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Homework Help: Method of Least Squares question

  1. Jun 14, 2010 #1
    1. The problem statement, all variables and given/known data

    for vector space C[-1,1] with L^2 inner product

    <f,g> = [tex]\int[/tex]f(x)g(x)dx

    find the best least squares approximation for function x^(1/3) on [-1,1] by a quadratic function q(x) = c0 + c1x + c2x^2

    2. Relevant equations

    s+r = n

    <t^s, t^r> = [tex]\int[/tex]t^ndt = { 2/(n+1) if n is even
    0 if n is odd }

    3. The attempt at a solution

    q(x) = c0*1 + c1*x + c2*x^2

    take inner product of functions of q(x)

    ||1|| = sqrt(2)
    ||x|| = sqrt(2/3)
    ||x^2|| = sqrt(2/5)

    normalize vectors in the basis

    [tex]\hat{u1}[/tex] = 1/sqrt(2)
    [tex]\hat{u2}[/tex] = x/sqrt(2/3)
    [tex]\hat{u3}[/tex] = x^2/sqrt(2/5)

    find coefficients by taking integrals of unit vectors with function x^1/3

    c1 = (1/sqrt(2))[tex]\int[/tex]x^1/3dx = [tex]\stackrel{3}{4sqrt(2)}[/tex]

    c2 = (1/sqrt(2/3))[tex]\int[/tex]x^4/3dx = [tex]\stackrel{3}{7sqrt(2/3)}[/tex]

    c3 = (1/sqrt(2/5))[tex]\int[/tex]x^7/3dx = [tex]\stackrel{3}{10sqrt(2/5)}[/tex]

    therefore p(x) = c1[tex]\hat{u1}[/tex] + c2[tex]\hat{u2}[/tex] + c3[tex]\hat{u3}[/tex]

    just wanting to confirm my answer, thanks for any and all help anyone can give and I'll write back this time, lol
  2. jcsd
  3. Jun 14, 2010 #2


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    Homework Helper

    are your basis functions orthogonal? i think that might help...
  4. Jun 14, 2010 #3
    I did test for that, 1 and x were orthogonal, x and x^2 were orthogonal, however 1 and x^2 were not orthogonal and neither were any of the functions with eachother, to try and remidy this I changed the functions such that I added a variable to make them orthogonal or make their integral equal to zero, so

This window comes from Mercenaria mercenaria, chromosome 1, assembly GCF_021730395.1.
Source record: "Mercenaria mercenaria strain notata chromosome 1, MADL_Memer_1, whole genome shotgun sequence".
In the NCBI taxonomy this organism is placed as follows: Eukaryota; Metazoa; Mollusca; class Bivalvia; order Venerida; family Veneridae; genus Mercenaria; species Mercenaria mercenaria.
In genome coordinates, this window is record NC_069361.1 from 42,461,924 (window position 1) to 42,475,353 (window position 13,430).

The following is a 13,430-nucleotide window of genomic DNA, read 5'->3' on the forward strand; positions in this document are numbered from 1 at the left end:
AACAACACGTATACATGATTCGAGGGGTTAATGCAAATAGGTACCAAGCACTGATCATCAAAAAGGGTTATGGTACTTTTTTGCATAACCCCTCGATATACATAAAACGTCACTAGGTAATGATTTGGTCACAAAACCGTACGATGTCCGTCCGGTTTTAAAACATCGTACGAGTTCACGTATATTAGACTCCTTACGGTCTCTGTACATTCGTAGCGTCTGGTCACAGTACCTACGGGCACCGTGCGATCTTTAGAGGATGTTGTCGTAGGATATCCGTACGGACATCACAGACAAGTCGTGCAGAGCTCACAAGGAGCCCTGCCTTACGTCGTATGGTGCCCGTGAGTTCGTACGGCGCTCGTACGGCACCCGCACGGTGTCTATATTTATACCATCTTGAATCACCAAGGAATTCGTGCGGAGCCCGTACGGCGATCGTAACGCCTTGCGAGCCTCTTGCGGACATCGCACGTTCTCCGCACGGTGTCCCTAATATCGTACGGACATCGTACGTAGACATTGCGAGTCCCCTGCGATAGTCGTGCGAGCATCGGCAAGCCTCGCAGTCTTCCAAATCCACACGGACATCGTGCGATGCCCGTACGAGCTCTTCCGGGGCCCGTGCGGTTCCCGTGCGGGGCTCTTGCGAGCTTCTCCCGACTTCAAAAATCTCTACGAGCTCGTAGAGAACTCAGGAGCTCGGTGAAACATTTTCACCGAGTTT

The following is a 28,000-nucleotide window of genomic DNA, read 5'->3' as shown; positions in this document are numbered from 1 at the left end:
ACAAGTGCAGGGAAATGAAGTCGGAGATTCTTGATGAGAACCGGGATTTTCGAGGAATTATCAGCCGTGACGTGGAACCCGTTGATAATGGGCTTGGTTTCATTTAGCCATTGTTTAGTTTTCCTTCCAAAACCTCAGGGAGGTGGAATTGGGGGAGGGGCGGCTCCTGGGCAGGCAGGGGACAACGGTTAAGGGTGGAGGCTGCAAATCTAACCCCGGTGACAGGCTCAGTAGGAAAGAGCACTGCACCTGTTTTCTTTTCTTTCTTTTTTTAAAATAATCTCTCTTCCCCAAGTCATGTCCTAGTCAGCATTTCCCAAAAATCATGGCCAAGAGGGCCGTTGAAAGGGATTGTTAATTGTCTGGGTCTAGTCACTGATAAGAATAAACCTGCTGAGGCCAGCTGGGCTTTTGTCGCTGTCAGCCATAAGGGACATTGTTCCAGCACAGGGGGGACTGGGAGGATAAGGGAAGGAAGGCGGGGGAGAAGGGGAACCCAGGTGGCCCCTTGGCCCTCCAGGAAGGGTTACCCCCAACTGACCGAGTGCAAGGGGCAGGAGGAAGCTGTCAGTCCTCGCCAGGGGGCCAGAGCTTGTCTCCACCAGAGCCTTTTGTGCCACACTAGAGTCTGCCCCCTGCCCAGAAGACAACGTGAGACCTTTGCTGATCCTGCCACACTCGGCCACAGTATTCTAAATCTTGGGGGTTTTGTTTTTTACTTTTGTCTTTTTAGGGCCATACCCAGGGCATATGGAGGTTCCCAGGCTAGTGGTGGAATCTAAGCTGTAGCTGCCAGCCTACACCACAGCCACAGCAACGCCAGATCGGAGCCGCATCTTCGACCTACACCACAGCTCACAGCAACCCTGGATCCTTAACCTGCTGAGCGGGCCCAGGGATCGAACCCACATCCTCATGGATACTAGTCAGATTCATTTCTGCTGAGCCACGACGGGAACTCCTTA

[tex]\int[/tex]1dx = [tex]\int[/tex]adx = 0

    [tex]\int[/tex]x^2dx = [tex]\int[/tex](x-a)^2dx = 0

    [tex]\int[/tex]x^2x^2dx = [tex]\int[/tex]x^4dx = [tex]\int[/tex](x-a)^4dx = 0

    however many of my solutions except the first one turned into some horrible monster with complex numbers and wasn't so sure that was correct, was my reasoning correct to do this?
  5. Jun 14, 2010 #4


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    Homework Helper

    or the least squares method to miinimise the error, i'm pretty sure your functions need to be orthonormal (actualy orthogonal, but as the normlaisation helps), the way to do it is thorugh gram schimdt type process

    so for the zeroth order function, pick the most general constant
    [tex]f_0(x) = a [/tex]
    test nomalisation
    [tex]\int_{-1}^{1} dx (f_0(x))^2 = 2a^2 [/tex]
    [tex]f_0(x) = \frac{1}{\sqrt{2}} [/tex]

    and again for the next, f1
    [tex]f_1(x) = b + cx [/tex]
    test orthognality
    [tex]\int_{-1}^{1} dx (f_0(x).f_1(x))
    = \int_{-1}^{1} dx \frac{1}{\sqrt{2}} (b+cx)
    = \frac{1}{\sqrt{2}}(bx+cx^2) _{-1}^{1}
    = \frac{1}{\sqrt{2}}(b(1-(-1)) +c(1^2-(-1)^2))
    = \frac{1}{\sqrt{2}}(2b) = 0

    hence b = 0 (as you found), then do the normalisation for c, and for the last, start from
    d + ex +fx^2
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